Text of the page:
They aren’t happy because neither is being satisfied on an intimate level. When asked separately if there is an attraction left, they say no. When asked what kind of communication they have, the answer is mostly fighting. When asked if either of themhave the strength to go to counseling to make a go of it, both answer no. This is the scenario for divorce.

I’ll give you another example. Joan and Mark have been married for 15 years and have 3 children. Mark finds out that for the last three years, when he leaves for work that Joan’s best friend Dawson comes over and has sex with her five days a week. How does he find this out? He comes home unexpectedly, because he’s sick and finds them having sex in their bed.

Joan is in love with Dawson, but feels stuck because of the children. No matter what… Mark should move on. I’m sorry, I may have a lot of people coming down heavy on me about this. Mark could be at fault in many ways. But this breach of trust is so bad that, personally, I could never, would never, be able to trust again. Children or no children, there will be a way to find counseling for them too. But Mark should be able to move on. Joan and Dawson, should they decide to stay together, should be able to move on together. The children will live through it. What the children won’t live through is deception and lying.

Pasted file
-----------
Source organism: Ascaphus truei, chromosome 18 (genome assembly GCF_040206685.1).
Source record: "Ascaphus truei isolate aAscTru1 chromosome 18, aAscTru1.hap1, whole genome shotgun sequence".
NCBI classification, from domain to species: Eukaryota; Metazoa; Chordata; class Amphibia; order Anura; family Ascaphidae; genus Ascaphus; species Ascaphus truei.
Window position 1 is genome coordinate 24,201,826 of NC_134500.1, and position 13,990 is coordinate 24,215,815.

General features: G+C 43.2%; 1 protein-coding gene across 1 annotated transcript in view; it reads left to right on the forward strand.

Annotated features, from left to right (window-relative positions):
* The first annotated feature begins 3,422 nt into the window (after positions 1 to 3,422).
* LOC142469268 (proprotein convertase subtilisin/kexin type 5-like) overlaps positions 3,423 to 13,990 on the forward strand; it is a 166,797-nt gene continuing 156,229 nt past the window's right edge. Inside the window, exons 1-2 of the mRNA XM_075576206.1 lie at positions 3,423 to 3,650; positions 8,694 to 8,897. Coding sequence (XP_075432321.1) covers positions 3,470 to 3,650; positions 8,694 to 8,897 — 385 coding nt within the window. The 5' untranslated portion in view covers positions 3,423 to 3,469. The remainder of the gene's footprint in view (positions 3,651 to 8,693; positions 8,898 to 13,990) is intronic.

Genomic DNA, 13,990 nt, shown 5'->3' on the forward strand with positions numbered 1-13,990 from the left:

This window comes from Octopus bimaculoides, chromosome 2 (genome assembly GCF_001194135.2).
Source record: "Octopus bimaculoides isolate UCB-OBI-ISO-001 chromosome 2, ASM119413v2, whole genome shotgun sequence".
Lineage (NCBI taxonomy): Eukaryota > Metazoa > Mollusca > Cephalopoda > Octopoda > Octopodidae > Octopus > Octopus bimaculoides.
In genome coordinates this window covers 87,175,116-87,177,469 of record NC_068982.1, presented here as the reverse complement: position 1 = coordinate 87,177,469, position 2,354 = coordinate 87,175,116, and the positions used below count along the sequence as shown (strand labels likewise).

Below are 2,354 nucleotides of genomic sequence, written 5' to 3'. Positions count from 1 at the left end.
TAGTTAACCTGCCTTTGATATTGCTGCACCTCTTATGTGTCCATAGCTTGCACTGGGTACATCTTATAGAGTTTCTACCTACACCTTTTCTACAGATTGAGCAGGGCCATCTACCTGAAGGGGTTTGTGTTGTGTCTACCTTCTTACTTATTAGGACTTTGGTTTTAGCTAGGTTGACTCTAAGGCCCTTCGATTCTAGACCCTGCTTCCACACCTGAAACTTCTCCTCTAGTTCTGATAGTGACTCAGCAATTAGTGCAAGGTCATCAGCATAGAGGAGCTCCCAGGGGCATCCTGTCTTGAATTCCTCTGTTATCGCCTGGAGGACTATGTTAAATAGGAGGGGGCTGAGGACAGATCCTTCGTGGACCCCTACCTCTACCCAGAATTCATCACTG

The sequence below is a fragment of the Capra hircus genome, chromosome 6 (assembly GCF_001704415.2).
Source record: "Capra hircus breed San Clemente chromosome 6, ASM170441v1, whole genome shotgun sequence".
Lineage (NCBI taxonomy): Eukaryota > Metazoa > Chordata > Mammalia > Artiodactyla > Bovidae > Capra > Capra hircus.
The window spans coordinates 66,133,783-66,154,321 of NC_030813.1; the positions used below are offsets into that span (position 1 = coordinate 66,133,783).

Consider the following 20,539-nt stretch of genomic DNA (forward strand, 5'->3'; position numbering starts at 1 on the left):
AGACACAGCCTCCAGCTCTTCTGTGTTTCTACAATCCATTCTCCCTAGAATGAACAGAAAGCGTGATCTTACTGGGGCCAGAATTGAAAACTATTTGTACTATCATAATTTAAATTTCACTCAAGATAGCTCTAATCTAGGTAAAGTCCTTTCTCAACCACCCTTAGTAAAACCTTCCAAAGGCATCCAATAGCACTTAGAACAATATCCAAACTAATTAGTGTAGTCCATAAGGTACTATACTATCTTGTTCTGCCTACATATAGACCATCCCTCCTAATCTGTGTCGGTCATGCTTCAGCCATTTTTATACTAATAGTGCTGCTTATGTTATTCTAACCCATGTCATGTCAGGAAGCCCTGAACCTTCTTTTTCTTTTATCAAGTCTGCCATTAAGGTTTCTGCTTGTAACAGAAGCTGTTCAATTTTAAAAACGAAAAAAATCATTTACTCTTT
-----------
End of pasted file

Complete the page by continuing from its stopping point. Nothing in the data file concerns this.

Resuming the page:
Children learn by example. Take them out of that scenario. Let them learn the right way how to deal with situations that are difficult and deserve strong change. Teach them examples of good boundaries so that they can learn to make them on their own.

The last example I’ll give is scary one. It’s one that comes into my office the most. It is when a lovely human being, a compassionate human being is yoked to a narcissist. I don’t know that I have ever heard of a narcissist being cured of this behavior. Narcissistic behavior is defined as self-centeredness arising from failure to distinguish the self from external objects, either in very young babies or as a feature of mental disorder.  It is also defined in Psychology as extreme selfishness, with a grandiose view of one’s own talents and a craving for admiration, as characterizing a personality type.

When living with a narcissist, everything becomes eschew in the other partner’s mind. You feel as if you are going crazy. A master controller is controlling everything in your life. In this scenario, there is no other way but out. Narcissists don’t go to counseling to get healed; they go to get justified for their behavior. When they don’t get justified, they leave. Nothing is their fault. And they will fight you until you are blue in the face and you will find yourself saying you are wrong. I’ve been there, done that. Won’t go back.

I have talked with many of my psychologist and therapist friends about this. They all feel the same. If you are in a relationship with a narcissist you are either a co-narcissist or you are bold enough to get a divorce. It’s pretty simple.

I know there are plenty of other scenarios. In my book, Your Gay Friend’s Guide to Understanding Men, I share a lot more thoughts about separation. You can pick the book up on Amazon, if you’re interested.

Have a pleasant and wonderful day. Keep your chin up. Most importantly, believe that you have the strength to make great and safe boundaries in your life that will lead you to safety and healthy intimate and social relationships.